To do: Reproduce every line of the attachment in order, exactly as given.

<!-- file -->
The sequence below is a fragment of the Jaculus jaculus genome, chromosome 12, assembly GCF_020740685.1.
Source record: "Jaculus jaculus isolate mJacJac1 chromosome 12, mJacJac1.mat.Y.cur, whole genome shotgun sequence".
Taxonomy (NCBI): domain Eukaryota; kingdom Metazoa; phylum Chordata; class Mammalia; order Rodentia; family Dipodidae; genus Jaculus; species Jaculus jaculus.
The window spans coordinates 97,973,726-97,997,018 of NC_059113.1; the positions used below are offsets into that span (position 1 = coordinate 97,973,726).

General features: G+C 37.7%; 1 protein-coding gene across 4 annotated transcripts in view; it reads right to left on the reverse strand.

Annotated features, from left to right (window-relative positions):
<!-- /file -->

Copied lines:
The sequence below is a fragment of the Jaculus jaculus genome, chromosome 12, assembly GCF_020740685.1.
Source record: "Jaculus jaculus isolate mJacJac1 chromosome 12, mJacJac1.mat.Y.cur, whole genome shotgun sequence".
Taxonomy (NCBI): domain Eukaryota; kingdom Metazoa; phylum Chordata; class Mammalia; order Rodentia; family Dipodidae; genus Jaculus; species Jaculus jaculus.
The window spans coordinates 97,973,726-97,997,018 of NC_059113.1; the positions used below are offsets into that span (position 1 = coordinate 97,973,726).

General features: G+C 37.7%; 1 protein-coding gene across 4 annotated transcripts in view; it reads right to left on the reverse strand.

Annotated features, from left to right (window-relative positions):